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Monday, February 23, 2009

Everybody Hurts

It's interesting to me that the toughest day so far in this virtual commitment to spend a little time alone reading the Bible was Sunday. Go figure. But today I'm back on track with Job chapters 4 and 5, not because I want to make up a day, but because those two chapters form one continuous bit of poetic advice from Job's friend Eliphaz.

Even before I began reading, a thought hit me about Job: I care more about Job's suffering because he had it good for so long. The injustice of his suffering seems far more monumental than that of someone who has suffered all his life. And I can say whatever I want about Job being a picture of American culture or my own callousness toward the poor and suffering in the world, but I'm just going to leave it at that. I know it's sad. I know it's wrong. Maybe my heart will beat differently now that I realize how my slanted compassion favors those with whom I most closely identify. I can't force it. But still . . . 

Anyway, Job's friend's soliloquy only deepened my convictions, because he describes this very simple understanding of the very complex problem of human suffering. I realize I'm simplifying it even further, but the gist I came away with was this: 

Look, Job, you've helped people out of trouble before. You're a godly man, and that should be enough to pull you out of your misery. Good people don't get destroyed, evil people do. But nobody's perfect. God is just disciplining you. If you let this present suffering embitter you, you'll be ruined. If I were you, I'd ask God to make it better--you know he will. . . . Oh, and I had this weird dream about an angel or something flying by me. Gave me the chills. Whispered something. Weird, huh?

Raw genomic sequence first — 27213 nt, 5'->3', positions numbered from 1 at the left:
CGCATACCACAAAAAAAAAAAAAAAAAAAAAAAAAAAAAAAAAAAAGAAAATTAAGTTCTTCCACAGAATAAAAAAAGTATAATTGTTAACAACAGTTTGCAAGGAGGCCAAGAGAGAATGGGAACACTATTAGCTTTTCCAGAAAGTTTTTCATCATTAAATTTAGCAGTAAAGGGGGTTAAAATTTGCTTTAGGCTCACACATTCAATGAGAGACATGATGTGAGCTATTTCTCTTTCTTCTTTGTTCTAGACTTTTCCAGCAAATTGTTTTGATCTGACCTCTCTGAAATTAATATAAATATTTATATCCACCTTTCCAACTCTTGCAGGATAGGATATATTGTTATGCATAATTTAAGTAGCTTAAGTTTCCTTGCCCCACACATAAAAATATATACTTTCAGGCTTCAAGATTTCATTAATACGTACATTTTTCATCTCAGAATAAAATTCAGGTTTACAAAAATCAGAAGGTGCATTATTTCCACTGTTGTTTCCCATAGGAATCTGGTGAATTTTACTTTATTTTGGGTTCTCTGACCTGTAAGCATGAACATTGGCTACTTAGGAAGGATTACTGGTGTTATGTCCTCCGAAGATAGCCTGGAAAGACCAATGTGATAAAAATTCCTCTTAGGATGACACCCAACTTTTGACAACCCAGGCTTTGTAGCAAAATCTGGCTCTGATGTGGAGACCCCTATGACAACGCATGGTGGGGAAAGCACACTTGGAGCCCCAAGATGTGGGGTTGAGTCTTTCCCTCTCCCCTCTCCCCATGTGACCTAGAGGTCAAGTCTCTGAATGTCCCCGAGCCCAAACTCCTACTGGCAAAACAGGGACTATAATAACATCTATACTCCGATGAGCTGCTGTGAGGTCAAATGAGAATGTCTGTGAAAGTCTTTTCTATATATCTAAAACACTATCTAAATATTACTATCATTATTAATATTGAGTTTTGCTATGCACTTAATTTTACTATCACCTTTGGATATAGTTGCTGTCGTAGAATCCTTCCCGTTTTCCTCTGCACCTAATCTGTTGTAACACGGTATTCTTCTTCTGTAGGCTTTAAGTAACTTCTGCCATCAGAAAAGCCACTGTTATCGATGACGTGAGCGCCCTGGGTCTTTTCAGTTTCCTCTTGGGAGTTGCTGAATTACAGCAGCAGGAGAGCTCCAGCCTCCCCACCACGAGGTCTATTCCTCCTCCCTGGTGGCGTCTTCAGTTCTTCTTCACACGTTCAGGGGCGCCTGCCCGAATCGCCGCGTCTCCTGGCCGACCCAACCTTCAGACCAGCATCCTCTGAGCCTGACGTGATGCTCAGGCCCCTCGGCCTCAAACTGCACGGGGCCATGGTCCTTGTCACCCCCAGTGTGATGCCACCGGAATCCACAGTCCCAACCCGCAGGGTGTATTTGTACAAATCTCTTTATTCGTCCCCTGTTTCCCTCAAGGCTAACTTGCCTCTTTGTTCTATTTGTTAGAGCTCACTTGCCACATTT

Some things I take away from this:

  • I am not the center of the universe. Not everything that happens in my life is a carefully orchestrated plan to send me a message.
  • They say the flapping of a butterfly wings can trigger a chain reaction that results in a hurricane halfway around the world. I don't know about that, but I do know that huge changes can result from small variations. The things in my life that I am most sure about and place the most security in can fall apart in an instant. God's love will never fail. (I believe you were looking for this verse, Bill.)
  • I need to be careful not to oversimplify life or God. Phrases like "Good people don't suffer" or "you reap what you sow" don't account for the complexities of being a tiny part of a gigantic universe. Not everything I experience in life is the result of my actions. And God isn't a calculator; you can't just plug in the numbers and predict what He'll display. You can't just tell someone, "Ask God to make it better, and He will." I should turn to God, but I shouldn't expect Him to conform to my trite understanding.
  • Job didn't ask God to heal him. At least, it's not recorded here. He was suffering, yes, but he didn't adopt the attitude that God should operate at his beck and call. I'm not saying that's right or wrong, but I am noting that Job seemed to have an uncanny sense of humility.
  • Job's heaviest mourning came during his own physical suffering. It was probably torture. It can be somewhat easier to think through and reason your way toward coping with emotional loss, but it's hard to even think straight when you're in physical pain. 

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